405 writer/photographer (and creator of the awesome Where Did You Sleep Last Night? series) Steve Sweet made his way to Bristol to catch Swervedriver in action. He also managed to grab a few words from the band regarding their new songs, shoegaze and future plans.

How has the reaction been to the new songs on this tour?

It's been great. We played the new album from start to finish on the third of three sold out shows in New York and it went down a storm.

It's been discussed before how you guys were better received in the US than at home originally, how have you found things this time round? As reluctant as you are to be termed 'shoegaze', the resurgence of interest in that scene seems to have increased the positive critical perception in the UK this time.

Much the same really, that's just the way it is. When we were finishing up our new album I recorded the vocals round at Mark Gardener's studio and at that time Mark was still unsure as to whether Ride were gonna get back together or not. Fast forward to March of this year and I see a review of our album that says "following in the footsteps of Ride, Swervedriver have also got back together"! You're right though, the resurgence has come at a good time in terms of publicity but it's really only the fans that we care about.

What kind of an audience are you getting now? Mostly old fans or are there younger fans discovering you for the first time?

Young and old. That's the positive side of the resurgence and all that. I met a guy in York who only discovered us a couple of years ago when the Creation documentary Upside Down came out.

Does relevance concern you? Your sound is pretty timeless and genre-less really so you still 'fit' in the current music scenes I think as well as still appealing to your original audience but do you feel any pressure to adapt or change to suit the times?

Everyone wants to feel relevant surely? I would agree that the sound is pretty timeless and genre-less and I think that's expressed in the fact that one review will say "shoegaze this, Slowdive that" and then you'll see another that says "it sounds like the Foo Fighters" or "there's clearly a Queens of the Stone Age influence going on"! If you're looking at parameters this wide perhaps it should be accepted that we just have our own sound.

As far as adapting to suit the times, that would be the creative kiss of death for anyone - you have to follow your muse. You wouldn't wanna go see The Sonics play and find out they've gone dubstep! Although if they had followed their muse and ended up sounding dubstep and it was amazing then that would be great too...

I Wasn't Born To Lose You fits in to your discography perfectly, staying in touch with your original sound but progressing enough to still sound fresh and avoid sounding rehashed or cynical. Have you found the songs fitting in well with the older stuff live?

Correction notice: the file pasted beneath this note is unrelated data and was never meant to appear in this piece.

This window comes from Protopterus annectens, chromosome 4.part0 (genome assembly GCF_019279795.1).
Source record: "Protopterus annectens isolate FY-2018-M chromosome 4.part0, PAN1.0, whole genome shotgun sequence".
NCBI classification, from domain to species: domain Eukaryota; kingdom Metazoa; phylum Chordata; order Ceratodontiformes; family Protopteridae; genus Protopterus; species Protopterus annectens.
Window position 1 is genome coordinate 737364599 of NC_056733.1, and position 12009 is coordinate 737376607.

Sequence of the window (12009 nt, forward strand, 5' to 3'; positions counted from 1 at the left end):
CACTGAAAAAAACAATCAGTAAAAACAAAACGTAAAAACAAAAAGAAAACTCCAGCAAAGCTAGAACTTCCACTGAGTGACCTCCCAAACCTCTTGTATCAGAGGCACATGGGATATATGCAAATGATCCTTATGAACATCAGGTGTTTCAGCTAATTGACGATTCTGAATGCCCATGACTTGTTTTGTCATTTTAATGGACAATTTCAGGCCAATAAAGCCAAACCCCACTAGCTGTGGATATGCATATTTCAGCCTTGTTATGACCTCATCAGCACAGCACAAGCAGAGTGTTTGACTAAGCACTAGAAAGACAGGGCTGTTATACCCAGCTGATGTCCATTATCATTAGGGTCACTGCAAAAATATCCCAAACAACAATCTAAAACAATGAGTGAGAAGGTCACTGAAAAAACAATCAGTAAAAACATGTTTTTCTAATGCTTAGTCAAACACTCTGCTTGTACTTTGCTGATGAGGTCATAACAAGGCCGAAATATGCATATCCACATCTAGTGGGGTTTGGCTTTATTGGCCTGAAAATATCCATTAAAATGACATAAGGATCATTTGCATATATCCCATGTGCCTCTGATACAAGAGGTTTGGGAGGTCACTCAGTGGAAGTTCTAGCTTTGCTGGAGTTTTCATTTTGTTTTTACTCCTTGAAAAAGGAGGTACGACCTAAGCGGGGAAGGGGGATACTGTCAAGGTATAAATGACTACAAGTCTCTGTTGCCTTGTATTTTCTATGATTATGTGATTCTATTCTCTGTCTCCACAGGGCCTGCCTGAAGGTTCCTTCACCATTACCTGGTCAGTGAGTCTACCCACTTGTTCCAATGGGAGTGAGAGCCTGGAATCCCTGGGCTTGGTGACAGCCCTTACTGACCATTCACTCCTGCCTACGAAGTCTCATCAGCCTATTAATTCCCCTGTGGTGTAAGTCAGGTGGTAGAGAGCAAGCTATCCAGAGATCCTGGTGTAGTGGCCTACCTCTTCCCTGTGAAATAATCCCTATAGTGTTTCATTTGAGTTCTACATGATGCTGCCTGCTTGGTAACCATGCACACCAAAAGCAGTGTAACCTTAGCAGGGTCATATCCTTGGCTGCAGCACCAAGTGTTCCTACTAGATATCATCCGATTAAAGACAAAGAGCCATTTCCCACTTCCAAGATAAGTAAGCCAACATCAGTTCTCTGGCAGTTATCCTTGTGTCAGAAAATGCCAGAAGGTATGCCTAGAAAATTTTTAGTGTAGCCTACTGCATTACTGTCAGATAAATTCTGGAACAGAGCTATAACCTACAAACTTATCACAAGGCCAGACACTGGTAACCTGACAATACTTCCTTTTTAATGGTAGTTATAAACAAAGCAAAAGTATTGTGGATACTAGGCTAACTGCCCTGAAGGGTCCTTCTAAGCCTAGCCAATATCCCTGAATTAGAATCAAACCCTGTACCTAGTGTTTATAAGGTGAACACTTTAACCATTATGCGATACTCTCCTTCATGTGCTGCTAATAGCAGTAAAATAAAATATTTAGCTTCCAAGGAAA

Perfectly well, yeah. We mixed them all together and there were some great sections, such as going from the psychedelic playout of 'For A Day Like Tomorrow' into 'MM Abduction' or 'Lone Star' into 'The Birds'.

We were aware that the songs we chose for the album sounded for the most part like classic Swervedriver songs but not all of them - 'Setting Sun' doesn't I don't think, nor 'Red Queen Arms Race' or 'I Wonder'? They all explore new territory for us. 'Everso' took us all on a trip and we followed it, 'For A Day Like Tomorrow' just went wherever it went. We didn't spend too much time thinking about it or dissecting it though, we just knew instinctively it was good material.

Have the new songs changed the way you approach your older songs on stage?

I don't think so, no. I mean we extended sections of the older songs but I don't know if that was directly because of the new songs, particularly. I think it was more for general flow of the set overall.

How do you see the future of music shaping up now? Financially, distribution etc? Having been away and come back you've experienced the old and the new forms of the 'industry'. Adam, your solo stuff has come out on labels and independently, physical and digital releases, do you have a preference? Do you have much choice in the matter now?

People being able to access your music is the most important thing and now people can hear your music in the time it takes to click their fingers which has to be a good thing. The artist still has to sell it though because it costs money to make so you hope that if someone really likes your music they will support it by buying a lovely package of it. If there's a label involved they have to make sure people know it exists whilst if you're releasing it independently on Bandcamp or whatever then you can do a lot of the promotion yourself just by sending it out to blogs etc or buying up social media ad space. So really there's more choice than ever - it just depends on what the individuals want to do.

You have a small break now before heading to Canada. What are your plans after these shows? More recording?

More shows actually. We return to the US in August finishing up in Hawaii before heading over to Japan in October and then there will be more dates following that also.

You can visit Swervediver by heading here.